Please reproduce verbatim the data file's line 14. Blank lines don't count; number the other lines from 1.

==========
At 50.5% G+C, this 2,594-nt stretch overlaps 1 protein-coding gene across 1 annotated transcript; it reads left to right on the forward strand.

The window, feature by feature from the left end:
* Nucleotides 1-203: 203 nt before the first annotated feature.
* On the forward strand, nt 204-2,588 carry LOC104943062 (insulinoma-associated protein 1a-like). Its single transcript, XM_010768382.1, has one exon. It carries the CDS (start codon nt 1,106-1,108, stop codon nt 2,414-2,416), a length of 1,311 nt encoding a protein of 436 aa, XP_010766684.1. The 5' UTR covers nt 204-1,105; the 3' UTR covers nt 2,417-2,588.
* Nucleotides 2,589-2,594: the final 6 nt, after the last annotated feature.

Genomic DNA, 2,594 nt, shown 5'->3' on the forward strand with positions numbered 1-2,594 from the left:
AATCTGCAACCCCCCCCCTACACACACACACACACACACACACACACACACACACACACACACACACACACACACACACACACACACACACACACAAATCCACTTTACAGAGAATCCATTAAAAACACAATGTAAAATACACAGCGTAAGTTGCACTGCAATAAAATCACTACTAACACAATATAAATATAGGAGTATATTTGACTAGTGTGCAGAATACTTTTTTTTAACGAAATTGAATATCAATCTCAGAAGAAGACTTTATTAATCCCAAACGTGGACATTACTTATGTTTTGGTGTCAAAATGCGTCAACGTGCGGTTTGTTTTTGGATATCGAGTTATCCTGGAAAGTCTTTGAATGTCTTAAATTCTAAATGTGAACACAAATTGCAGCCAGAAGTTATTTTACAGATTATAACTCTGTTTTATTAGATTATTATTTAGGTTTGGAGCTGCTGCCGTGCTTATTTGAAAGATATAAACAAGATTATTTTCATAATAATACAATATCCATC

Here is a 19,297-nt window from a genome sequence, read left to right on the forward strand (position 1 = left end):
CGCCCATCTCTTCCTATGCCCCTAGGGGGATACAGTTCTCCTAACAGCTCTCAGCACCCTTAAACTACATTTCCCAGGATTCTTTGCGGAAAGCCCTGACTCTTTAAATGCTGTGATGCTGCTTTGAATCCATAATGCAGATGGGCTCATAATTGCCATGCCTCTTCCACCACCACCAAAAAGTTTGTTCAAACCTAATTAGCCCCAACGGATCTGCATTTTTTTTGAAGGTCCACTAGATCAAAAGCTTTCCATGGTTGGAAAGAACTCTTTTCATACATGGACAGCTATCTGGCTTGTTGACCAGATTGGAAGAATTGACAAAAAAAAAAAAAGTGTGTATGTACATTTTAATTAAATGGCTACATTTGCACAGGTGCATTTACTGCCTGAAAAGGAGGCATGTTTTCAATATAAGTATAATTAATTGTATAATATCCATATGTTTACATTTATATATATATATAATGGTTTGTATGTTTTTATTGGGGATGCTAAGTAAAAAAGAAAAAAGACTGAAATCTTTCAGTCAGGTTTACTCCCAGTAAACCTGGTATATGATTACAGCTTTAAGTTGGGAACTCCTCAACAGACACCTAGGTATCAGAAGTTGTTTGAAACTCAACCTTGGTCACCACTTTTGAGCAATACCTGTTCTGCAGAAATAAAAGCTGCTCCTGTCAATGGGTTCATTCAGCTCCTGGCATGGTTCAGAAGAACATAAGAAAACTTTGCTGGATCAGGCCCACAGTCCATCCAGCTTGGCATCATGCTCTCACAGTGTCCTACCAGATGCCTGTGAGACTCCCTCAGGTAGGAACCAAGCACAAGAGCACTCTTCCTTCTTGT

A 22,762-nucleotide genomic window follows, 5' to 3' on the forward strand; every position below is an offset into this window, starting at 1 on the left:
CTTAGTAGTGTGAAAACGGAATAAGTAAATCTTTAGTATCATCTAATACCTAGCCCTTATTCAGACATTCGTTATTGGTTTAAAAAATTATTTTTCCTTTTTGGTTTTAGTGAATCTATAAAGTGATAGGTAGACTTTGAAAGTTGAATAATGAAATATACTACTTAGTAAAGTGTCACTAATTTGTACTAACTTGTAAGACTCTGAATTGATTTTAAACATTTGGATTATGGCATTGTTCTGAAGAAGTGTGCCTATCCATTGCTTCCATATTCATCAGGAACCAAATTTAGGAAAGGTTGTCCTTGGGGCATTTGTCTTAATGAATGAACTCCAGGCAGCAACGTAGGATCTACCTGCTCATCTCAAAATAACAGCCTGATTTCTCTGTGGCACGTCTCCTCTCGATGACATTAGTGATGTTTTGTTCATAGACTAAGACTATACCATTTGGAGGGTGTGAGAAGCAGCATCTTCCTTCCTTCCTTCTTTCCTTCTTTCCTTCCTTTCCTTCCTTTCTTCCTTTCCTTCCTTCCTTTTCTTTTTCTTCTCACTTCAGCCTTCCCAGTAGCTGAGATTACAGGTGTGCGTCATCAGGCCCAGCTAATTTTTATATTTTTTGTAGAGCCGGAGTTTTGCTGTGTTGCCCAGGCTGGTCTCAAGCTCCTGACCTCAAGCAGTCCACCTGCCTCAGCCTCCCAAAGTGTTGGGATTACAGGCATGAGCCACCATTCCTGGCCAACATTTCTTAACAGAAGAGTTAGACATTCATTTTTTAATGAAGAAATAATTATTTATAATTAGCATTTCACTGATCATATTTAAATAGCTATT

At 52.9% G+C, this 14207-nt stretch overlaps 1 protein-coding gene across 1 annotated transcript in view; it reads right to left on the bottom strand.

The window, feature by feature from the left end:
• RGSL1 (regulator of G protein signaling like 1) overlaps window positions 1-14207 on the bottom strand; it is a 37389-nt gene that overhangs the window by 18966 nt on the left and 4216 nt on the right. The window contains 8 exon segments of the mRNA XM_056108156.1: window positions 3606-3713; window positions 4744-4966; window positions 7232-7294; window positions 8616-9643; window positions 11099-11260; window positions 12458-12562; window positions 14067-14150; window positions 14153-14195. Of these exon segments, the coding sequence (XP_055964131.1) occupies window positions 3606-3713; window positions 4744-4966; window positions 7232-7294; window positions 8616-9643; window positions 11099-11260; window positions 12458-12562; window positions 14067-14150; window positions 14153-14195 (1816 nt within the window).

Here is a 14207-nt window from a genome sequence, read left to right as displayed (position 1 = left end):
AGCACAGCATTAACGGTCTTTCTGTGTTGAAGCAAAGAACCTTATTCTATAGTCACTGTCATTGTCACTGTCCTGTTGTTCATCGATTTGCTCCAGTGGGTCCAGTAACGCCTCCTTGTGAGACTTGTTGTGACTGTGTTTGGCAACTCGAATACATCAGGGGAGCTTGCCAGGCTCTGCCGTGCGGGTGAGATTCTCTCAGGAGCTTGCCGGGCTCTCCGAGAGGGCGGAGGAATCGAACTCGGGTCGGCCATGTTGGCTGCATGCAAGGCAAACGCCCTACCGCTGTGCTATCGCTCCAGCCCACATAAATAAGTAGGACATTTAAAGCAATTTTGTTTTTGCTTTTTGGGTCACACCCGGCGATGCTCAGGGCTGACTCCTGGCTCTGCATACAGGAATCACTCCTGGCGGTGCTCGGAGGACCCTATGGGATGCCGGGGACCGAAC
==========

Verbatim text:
• RGSL1 (regulator of G protein signaling like 1) overlaps window positions 1-14207 on the bottom strand; it is a 37389-nt gene that overhangs the window by 18966 nt on the left and 4216 nt on the right. The window contains 8 exon segments of the mRNA XM_056108156.1: window positions 3606-3713; window positions 4744-4966; window positions 7232-7294; window positions 8616-9643; window positions 11099-11260; window positions 12458-12562; window positions 14067-14150; window positions 14153-14195. Of these exon segments, the coding sequence (XP_055964131.1) occupies window positions 3606-3713; window positions 4744-4966; window positions 7232-7294; window positions 8616-9643; window positions 11099-11260; window positions 12458-12562; window positions 14067-14150; window positions 14153-14195 (1816 nt within the window).